Labor Ordinance Discussion Continues Before Assembly
Hundreds of city employees show up again to testify at second public hearing
ANCHORAGE - City employees are fighting to maintain their livelihoods. This is the second week in a row union members have lined up for public testimony. The chambers, which often hold just a few dozen people, held hundreds. Security guards had to limit the number of people inside because of the fire code. Everyone who testified got three minutes, and at 10 p.m. there was still a line of people wanting to speak to the assembly
Assembly chair Ernie Hall said changing the rules that govern how city employee contracts are negotiated isn't an attack on the city's workers. "They were written in 1989 and they need to be updated. The only way we can do that is to make adjustments." He said the new rules would give everyone the same holidays and streamline the insurance offered to employees.
Assembly member Jennifer Johnston said the current system for increasing pay isn't working. "I think we need to allow for raises as the municipality... as the revenues come in. I think we need to reward good work, but I don't think we need to set it in stone so that everybody is rewarded not matter what."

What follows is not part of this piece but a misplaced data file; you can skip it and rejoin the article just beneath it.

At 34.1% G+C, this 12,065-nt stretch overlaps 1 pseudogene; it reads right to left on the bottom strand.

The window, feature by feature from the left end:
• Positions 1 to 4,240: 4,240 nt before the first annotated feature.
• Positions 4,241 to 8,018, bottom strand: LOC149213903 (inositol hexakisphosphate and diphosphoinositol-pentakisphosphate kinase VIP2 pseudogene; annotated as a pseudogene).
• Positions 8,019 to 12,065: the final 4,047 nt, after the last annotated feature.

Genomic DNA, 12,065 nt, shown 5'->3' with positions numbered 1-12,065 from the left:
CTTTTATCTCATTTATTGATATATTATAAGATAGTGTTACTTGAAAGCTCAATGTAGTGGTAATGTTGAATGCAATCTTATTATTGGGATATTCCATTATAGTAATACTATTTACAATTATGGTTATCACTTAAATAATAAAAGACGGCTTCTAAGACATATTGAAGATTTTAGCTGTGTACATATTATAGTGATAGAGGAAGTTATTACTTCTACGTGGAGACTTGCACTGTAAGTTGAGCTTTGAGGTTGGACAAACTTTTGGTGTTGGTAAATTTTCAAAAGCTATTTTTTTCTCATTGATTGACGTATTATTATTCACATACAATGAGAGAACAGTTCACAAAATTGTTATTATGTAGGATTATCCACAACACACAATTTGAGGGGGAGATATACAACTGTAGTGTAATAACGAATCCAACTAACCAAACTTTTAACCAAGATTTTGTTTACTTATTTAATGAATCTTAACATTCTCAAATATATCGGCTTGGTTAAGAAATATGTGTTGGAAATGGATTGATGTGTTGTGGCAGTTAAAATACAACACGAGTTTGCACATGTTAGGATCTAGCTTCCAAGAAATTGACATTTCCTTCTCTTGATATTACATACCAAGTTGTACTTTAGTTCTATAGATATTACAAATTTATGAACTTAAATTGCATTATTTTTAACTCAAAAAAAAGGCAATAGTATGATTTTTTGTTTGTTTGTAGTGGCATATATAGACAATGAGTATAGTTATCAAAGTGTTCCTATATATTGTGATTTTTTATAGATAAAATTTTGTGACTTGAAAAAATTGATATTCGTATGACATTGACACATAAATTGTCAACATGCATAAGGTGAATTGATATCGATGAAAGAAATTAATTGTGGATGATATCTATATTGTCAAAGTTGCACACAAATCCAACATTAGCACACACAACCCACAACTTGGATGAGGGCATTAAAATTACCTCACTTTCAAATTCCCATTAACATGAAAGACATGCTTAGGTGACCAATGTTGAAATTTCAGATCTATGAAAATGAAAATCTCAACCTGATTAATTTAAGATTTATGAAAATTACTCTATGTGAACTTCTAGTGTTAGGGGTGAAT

Those that could be affected made a variety of appeals, and some were emotional: police officers who talked about what their jobs put them through, administrative workers who've already seen cuts in their offices, and an 11-year-old girl, Rivers Ducharme, whose father is a city employee. During Ducharme’s testimony, she called the proposed law wrong, and asked those who agreed to stand. The audience rose and applauded. Hall gaveled for order. When the room quieted, she said, "All these people didn't come here for nothing. All these people came here... this should tell you something."
There were also some clear-cut concerns. James Gray, a fire inspector, said he hoped a for-profit business wouldn't take over inspecting homes for fire safety. "That might endanger the public," he said.
Johnston said employees are overestimating the threat, "I don't think it will be as draconian as people think. We're working with some of the unions and we're trying to address their needs"
The unions are keeping a close eye on what those changes will mean to them.